Today is another anomaly, different from the general, coastal patterns of wet, windy winters and scorching, dry summers. The hills and meadows have greened. There is still rainwater in various containers, but it has been sunny for a few days with unusually cold mornings. Supposedly, it was 28 degrees earlier and by noon, 79 degrees, with 80 degrees anticipated.
This last Monday, I was startled awake, in the dark except for my cell phone which seemed to be going crazy. I jumped up too quickly and triggered an old injury. We were given tornado warning.
Last year, there was no warning, and we got hit. We are still looking at the impact. This year, we escaped the tornado landing by 2 miles.
Even more troubling, is that the national conscience seems to be having a panic attack. I am adapting in various ways and for more than one reason. For example, upon special request, I’ve scheduled next month’s meditation group to do some healing work. Hopefully, this will help. I need to find my teacher’s chant on the subject and refresh my Sanskrit pronunciation.
Today, I would still like to work on the current manuscript. Those first few drafts, done so many years ago, set me up for a personal yoga journey around parental skepticism and initial disapproval. With both parents gone, do I have enough distance? Or is it yet too painful? So far, the work has been emotionally challenging. Also, I’ve been merciless in my deletions.
Gudrun Mouw (c)
I am again reading Rumi, We Are Three: Translations by Coleman Barks. Inside the back cover, I find a gift.
I had written a poem there, dated 4.21.1991, and there was also a revision on the facing page, dated 5.28.2002. I smile thinking of that saying, “A Poem is Never Finished, Only Abandoned.” Since I don’t much like the word abandoned, I reconsider.
This poem will not be abandoned, because I find myself working on another revision as my memory of that long ago day becomes vivid:
The Santa Barbara Bird Refuge
A goose stands on one leg at water’s edge;
it’s long neck stretches over a glassy sheen,
and a squat duck on one leg,
pecks under its wings.
Similarities and differences jostle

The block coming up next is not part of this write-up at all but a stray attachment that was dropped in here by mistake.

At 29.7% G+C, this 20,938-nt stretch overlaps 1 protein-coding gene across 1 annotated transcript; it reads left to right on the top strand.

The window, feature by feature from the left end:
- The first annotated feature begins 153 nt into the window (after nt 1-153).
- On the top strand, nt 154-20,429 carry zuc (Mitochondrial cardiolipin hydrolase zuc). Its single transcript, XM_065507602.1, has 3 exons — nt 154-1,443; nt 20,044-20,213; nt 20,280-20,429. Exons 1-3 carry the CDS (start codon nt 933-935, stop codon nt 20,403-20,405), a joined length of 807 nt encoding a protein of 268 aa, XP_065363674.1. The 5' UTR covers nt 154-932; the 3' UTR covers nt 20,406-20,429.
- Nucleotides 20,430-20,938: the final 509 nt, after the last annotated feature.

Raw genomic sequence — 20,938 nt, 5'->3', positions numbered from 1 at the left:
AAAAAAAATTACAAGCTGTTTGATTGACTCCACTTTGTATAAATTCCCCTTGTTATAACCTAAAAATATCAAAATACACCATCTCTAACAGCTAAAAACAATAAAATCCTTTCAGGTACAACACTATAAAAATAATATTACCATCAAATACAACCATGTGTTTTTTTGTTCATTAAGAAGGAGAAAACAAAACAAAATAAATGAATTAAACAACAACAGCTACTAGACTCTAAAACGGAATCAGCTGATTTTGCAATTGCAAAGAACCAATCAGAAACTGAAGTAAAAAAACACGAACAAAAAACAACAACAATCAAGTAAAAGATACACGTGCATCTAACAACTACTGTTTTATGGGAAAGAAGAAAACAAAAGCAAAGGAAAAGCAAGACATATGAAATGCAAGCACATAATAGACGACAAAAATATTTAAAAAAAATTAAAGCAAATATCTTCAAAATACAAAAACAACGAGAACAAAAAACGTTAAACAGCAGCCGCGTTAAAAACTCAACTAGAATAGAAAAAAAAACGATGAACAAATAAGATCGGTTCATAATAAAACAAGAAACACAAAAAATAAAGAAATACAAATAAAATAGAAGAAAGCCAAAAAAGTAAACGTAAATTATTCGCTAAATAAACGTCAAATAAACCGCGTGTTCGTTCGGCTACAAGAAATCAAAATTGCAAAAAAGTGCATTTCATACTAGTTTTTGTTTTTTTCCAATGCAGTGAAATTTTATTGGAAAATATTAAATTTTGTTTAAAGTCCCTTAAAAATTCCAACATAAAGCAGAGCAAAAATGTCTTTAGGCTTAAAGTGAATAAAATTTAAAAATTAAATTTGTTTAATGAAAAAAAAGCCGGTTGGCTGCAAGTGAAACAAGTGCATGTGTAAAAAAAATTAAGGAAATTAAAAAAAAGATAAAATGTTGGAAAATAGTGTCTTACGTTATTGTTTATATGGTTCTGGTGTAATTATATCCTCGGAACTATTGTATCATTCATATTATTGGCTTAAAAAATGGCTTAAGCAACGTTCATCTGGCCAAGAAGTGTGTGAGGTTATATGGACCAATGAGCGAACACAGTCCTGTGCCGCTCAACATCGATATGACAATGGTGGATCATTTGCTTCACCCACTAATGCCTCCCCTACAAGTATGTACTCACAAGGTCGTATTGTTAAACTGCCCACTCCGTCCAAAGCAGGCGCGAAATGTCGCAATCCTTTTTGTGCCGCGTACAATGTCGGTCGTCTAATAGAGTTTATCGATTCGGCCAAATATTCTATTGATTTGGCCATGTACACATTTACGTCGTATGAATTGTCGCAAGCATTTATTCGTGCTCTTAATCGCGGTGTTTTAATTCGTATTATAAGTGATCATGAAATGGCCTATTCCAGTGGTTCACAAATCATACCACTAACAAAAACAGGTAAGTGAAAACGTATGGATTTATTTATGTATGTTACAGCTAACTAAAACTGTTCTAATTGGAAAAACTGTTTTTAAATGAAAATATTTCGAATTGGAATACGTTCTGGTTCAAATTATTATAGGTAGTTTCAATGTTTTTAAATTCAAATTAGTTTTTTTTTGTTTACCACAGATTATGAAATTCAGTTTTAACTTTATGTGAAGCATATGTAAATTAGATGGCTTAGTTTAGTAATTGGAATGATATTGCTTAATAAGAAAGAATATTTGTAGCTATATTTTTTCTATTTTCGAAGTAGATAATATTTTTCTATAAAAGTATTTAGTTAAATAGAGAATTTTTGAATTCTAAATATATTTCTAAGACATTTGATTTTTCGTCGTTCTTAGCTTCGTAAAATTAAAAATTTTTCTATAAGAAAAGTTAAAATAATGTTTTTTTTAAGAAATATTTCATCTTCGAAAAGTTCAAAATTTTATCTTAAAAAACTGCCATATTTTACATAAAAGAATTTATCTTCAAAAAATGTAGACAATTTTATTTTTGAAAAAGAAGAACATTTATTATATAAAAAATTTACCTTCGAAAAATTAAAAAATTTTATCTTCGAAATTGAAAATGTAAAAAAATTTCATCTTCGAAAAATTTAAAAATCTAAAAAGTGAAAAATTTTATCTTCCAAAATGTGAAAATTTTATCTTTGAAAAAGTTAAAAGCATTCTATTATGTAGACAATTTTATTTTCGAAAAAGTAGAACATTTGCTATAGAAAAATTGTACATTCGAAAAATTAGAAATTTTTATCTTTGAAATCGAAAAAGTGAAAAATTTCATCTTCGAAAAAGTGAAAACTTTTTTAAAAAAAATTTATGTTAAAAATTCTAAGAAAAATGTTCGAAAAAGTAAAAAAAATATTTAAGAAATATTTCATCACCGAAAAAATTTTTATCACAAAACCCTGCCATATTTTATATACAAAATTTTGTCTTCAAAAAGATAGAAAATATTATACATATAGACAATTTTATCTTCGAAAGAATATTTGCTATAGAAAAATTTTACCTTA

to make an imprint on my perception.
Feathers ruffle in the wind.
A silver cloud floats across the sky
like a large, slow barge.
The carnival of my mind
And the longing for which I yearn,
bursts into into light
like a golden swan rising up.
The Summer 2016 issue of News from Native California arrived in my mailbox. And, as usual, I very much looked forward to reading it.
In the article, “My name is Abran Lopez,” I was impressed by the author’s comment, “I don’t think we survived on excess. I think we survived on diversity.” I was once again reminded of the powerful gift of diversity–how freeing and creative it is, for example, not to get locked down on a narrow perception of how something should be.
I was shocked by the article, “The Doctrine of Discovery: Unmasking the Domination Code,” by Sheldon Wolfchild. I had not realized that the Doctrine of Discovery, based on the fifteenth century papal bull, “Inter caetera,” which called for the subjugation and conversion of non-Christian nations, has not yet been officially revoked.
On a lighter note, I enjoyed “Kale Yeah!” This “Salmon and Kale Stir Fry” recipe by Meagan Baldy sounds really good. Can’t wait for the completion of our kitchen post-wind-sheer repairs to try this out.
(C) Gudrun Mouw, a.k.a. Krishnaprema Jyothi August 13, 2016
The journey south continues through San Francisco, and more memories return–when I brought my daughter and her friend, David Ray, (who became one of my best Poet-in-the-Schools students) to San Francisco’s Golden Gate Park in the early 1980’s for a nostalgic feast of music, dancing, jokes and giggles. I am reminded that David, sadly, passed away at an early age. I feel a deep loss, my own and my daughter’s.